Clean Energy Council Chief Executive Kane Thornton said more than 2250 MW of new large-scale renewable energy would be under construction in 2017, the most since the Snowy Hydro Scheme more than 50 years ago – one of the most iconic nation-building projects in Australian history.
“We are set for a huge 2017, with more than 20 major projects either actively under construction or which have secured funding and will go to construction this year,” Mr Thornton said.
“This investment is occurring due to the extraordinary cost reductions achieved in renewable energy, underpinned by the bipartisan political support for the 2020 Renewable Energy Target (RET), the Australian Renewable Energy Agency, the Clean Energy Finance Corporation and various initiatives of state and territory governments.
“Given the nature of renewable energy projects, regional parts of the country will benefit from many of these job opportunities, while the projects will provide flow-on benefits to the many different businesses involved. This new wind and solar power will help our system cope during periods where everyone is using lots of electricity. As we saw in New South Wales during the heatwaves a few days ago, every generator counts when the heat is on,” he said.
The figures show Queensland and New South Wales will benefit strongly this year from wind and large-scale solar, with projects also firing up in South Australia and Victoria. State and territory governments have been instrumental in bringing much of this investment forward and restoring confidence to the sector.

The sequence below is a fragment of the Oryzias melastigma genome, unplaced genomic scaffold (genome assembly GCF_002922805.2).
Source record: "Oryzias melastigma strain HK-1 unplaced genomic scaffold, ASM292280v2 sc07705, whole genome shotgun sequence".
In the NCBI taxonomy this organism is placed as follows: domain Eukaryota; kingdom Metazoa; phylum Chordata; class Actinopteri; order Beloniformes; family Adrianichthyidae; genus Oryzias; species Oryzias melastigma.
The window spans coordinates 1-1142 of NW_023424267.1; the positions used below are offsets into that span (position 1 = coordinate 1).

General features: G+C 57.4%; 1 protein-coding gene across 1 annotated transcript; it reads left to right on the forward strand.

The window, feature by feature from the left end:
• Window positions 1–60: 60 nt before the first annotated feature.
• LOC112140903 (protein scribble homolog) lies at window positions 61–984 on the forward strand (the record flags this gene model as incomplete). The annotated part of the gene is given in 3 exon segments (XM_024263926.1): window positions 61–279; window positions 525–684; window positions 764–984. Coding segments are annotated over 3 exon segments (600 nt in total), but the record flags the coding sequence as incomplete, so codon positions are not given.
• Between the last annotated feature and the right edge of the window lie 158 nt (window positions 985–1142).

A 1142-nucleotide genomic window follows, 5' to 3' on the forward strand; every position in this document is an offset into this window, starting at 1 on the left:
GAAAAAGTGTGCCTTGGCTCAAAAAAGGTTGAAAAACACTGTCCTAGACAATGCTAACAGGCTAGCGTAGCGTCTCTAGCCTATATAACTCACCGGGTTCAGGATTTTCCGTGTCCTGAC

Mr Thornton said investors are flocking back to the renewable energy sector following several years of destabilisation under the Abbott Government. “Investment confidence has rebounded and our economy is set to reap the benefits through a massive increase in activity between now and the end of the decade,” he said.
“Renewable energy is now the cheapest type of new energy generation that it is possible to build today, we have a strong program of works, and Australians are very much on board with the transition of our energy sector to one which is smarter and cleaner,” Thornton states. “However, clarity on long-term energy policy and support for renewable energy beyond 2020 will be essential to ensure these levels of investment are sustained.”
The full list of projects is available on the Clean Energy Council website.